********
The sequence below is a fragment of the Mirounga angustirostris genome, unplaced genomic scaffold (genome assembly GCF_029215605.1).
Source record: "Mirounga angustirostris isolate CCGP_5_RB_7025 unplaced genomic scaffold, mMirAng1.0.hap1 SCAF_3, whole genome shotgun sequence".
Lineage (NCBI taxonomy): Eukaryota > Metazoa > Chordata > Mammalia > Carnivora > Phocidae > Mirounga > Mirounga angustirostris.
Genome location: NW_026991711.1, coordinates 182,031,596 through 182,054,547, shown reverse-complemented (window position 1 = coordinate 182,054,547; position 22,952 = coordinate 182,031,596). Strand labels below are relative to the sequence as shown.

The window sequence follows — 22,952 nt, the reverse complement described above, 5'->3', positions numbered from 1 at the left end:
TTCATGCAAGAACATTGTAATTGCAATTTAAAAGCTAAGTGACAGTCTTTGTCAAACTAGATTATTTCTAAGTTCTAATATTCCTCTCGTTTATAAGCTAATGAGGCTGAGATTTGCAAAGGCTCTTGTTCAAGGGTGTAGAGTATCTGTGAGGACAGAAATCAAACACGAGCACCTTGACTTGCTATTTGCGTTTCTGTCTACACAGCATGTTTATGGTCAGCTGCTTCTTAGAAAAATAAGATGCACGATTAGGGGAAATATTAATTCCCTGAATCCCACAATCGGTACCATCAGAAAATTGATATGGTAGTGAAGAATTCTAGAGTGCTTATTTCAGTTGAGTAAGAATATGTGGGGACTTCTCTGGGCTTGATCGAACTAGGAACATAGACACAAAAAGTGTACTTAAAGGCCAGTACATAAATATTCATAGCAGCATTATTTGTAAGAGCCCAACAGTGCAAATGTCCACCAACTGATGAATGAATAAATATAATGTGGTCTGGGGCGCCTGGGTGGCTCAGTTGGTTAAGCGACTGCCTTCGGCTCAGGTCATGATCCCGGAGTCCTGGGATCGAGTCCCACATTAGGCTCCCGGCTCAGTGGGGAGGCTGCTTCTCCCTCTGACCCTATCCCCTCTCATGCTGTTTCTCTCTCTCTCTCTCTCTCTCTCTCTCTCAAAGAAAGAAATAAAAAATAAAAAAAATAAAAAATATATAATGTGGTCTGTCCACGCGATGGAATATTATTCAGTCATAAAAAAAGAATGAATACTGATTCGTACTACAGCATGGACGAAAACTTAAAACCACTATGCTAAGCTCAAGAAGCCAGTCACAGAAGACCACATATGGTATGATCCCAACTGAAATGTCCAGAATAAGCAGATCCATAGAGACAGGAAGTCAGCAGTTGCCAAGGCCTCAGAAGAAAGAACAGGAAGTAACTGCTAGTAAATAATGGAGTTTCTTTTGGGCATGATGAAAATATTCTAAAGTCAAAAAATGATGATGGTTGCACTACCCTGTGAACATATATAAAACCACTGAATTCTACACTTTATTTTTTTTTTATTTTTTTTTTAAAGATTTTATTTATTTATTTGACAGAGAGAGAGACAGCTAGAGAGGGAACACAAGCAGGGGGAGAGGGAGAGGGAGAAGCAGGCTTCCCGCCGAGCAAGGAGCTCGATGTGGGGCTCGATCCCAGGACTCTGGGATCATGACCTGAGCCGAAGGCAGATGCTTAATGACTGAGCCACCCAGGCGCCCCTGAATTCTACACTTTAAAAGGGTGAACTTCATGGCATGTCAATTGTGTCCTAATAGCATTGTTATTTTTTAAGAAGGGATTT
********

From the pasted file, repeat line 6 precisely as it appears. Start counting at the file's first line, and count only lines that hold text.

TTCATGCAAGAACATTGTAATTGCAATTTAAAAGCTAAGTGACAGTCTTTGTCAAACTAGATTATTTCTAAGTTCTAATATTCCTCTCGTTTATAAGCTAATGAGGCTGAGATTTGCAAAGGCTCTTGTTCAAGGGTGTAGAGTATCTGTGAGGACAGAAATCAAACACGAGCACCTTGACTTGCTATTTGCGTTTCTGTCTACACAGCATGTTTATGGTCAGCTGCTTCTTAGAAAAATAAGATGCACGATTAGGGGAAATATTAATTCCCTGAATCCCACAATCGGTACCATCAGAAAATTGATATGGTAGTGAAGAATTCTAGAGTGCTTATTTCAGTTGAGTAAGAATATGTGGGGACTTCTCTGGGCTTGATCGAACTAGGAACATAGACACAAAAAGTGTACTTAAAGGCCAGTACATAAATATTCATAGCAGCATTATTTGTAAGAGCCCAACAGTGCAAATGTCCACCAACTGATGAATGAATAAATATAATGTGGTCTGGGGCGCCTGGGTGGCTCAGTTGGTTAAGCGACTGCCTTCGGCTCAGGTCATGATCCCGGAGTCCTGGGATCGAGTCCCACATTAGGCTCCCGGCTCAGTGGGGAGGCTGCTTCTCCCTCTGACCCTATCCCCTCTCATGCTGTTTCTCTCTCTCTCTCTCTCTCTCTCTCTCTCAAAGAAAGAAATAAAAAATAAAAAAAATAAAAAATATATAATGTGGTCTGTCCACGCGATGGAATATTATTCAGTCATAAAAAAAGAATGAATACTGATTCGTACTACAGCATGGACGAAAACTTAAAACCACTATGCTAAGCTCAAGAAGCCAGTCACAGAAGACCACATATGGTATGATCCCAACTGAAATGTCCAGAATAAGCAGATCCATAGAGACAGGAAGTCAGCAGTTGCCAAGGCCTCAGAAGAAAGAACAGGAAGTAACTGCTAGTAAATAATGGAGTTTCTTTTGGGCATGATGAAAATATTCTAAAGTCAAAAAATGATGATGGTTGCACTACCCTGTGAACATATATAAAACCACTGAATTCTACACTTTATTTTTTTTTTATTTTTTTTTTAAAGATTTTATTTATTTATTTGACAGAGAGAGAGACAGCTAGAGAGGGAACACAAGCAGGGGGAGAGGGAGAGGGAGAAGCAGGCTTCCCGCCGAGCAAGGAGCTCGATGTGGGGCTCGATCCCAGGACTCTGGGATCATGACCTGAGCCGAAGGCAGATGCTTAATGACTGAGCCACCCAGGCGCCCCTGAATTCTACACTTTAAAAGGGTGAACTTCATGGCATGTCAATTGTGTCCTAATAGCATTGTTATTTTTTAAGAAGGGATTT